Effect of a high-egg diet on cardiometabolic risk factors in people with type 2 diabetes: The Diabetes and Egg (DIABEGG) Study - Randomized weight-loss and follow-up phase

Nicholas R. Fuller, Amanda Sainsbury, Ian D. Caterson, Gareth Denyer, Mackenzie Fong, James Gerofi, Chloris Leung, Namson S. Lau, Kathryn H. Williams, Andrzej S. Januszewski, Alicia J. Jenkins, Tania P. Markovic

Research output: Contribution to journalArticlepeer-review

33 Citations (Scopus)

Abstract

Background Some country guidelines recommend that people with type 2 diabetes (T2D) limit their consumption of eggs and cholesterol. Our previously published 3-mo weight-maintenance study showed that a high-egg (≥12 eggs/wk) diet compared with a low-egg diet (<2 eggs/wk) did not have adverse effects on cardiometabolic risk factors in adults with T2D. Objective The current study follows the previously published 3-mo weight-maintenance study and assessed the effects of the high-egg compared with the low-egg diets as part of a 3-mo weight-loss period, followed by a 6-mo follow-up period for a total duration of 12 mo. Design Participants with prediabetes or T2D (n = 128) were prescribed a 3-mo daily energy restriction of 2.1 MJ and a macronutrient-matched diet and instructed on specific types and quantities of foods to be consumed, with an emphasis on replacing saturated fats with monounsaturated and polyunsaturated fats. Participants were followed up at the 9- and 12-mo visits. Results From 3 to 12 mo, the weight loss was similar (high-egg compared with low-egg diets: -3.1 ± 6.3 compared with -3.1 ± 5.2 kg; P = 0.48). There were no differences between groups in glycemia (plasma glucose, glycated hemoglobin, 1,5-anhydroglucitol), traditional serum lipids, markers of inflammation (high-sensitivity C-reactive protein, interleukin 6, soluble E-selectin), oxidative stress (F2-isoprostanes), or adiponectin from 3 to 12 mo or from 0 to 12 mo. Conclusions People with prediabetes or T2D who consumed a 3-mo high-egg weight-loss diet with a 6-mo follow-up exhibited no adverse changes in cardiometabolic markers compared with those who consumed a low-egg weight-loss diet. A healthy diet based on population guidelines and including more eggs than currently recommended by some countries may be safely consumed.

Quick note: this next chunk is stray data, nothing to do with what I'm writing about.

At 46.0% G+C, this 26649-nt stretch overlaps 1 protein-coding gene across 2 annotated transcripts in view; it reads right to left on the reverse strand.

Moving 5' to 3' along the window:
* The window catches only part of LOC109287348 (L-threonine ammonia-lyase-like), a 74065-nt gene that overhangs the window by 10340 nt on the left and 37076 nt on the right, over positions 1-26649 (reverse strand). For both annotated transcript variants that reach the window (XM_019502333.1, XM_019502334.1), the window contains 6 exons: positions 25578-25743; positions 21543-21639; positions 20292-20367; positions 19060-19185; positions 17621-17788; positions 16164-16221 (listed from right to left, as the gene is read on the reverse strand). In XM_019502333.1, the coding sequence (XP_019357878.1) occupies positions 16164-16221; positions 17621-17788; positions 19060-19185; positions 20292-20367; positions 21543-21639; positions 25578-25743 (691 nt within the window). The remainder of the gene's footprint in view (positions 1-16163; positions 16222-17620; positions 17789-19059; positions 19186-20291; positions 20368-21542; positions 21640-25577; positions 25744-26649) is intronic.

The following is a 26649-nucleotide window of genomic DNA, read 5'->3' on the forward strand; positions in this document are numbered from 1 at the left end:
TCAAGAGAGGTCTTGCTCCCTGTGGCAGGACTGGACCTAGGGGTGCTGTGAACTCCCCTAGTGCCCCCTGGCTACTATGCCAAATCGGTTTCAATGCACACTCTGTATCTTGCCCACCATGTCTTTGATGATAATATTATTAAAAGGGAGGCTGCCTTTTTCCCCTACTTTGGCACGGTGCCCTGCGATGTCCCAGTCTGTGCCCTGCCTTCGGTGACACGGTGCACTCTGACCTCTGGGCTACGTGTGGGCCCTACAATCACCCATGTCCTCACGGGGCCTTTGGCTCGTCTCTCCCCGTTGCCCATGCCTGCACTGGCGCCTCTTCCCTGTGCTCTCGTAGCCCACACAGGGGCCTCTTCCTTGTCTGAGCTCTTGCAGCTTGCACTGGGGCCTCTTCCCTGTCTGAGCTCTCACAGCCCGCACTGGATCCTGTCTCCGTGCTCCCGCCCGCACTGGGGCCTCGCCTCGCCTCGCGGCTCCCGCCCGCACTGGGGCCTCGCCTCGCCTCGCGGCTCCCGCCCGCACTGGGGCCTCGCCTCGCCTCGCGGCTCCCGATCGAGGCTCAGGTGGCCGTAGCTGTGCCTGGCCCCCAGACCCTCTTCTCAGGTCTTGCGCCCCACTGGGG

Original languageEnglish
Pages (from-to)921-931
Number of pages11
JournalAmerican Journal of Clinical Nutrition
Volume107
Issue number6
DOIs
Publication statusPublished - 1 Jun 2018
Externally publishedYes

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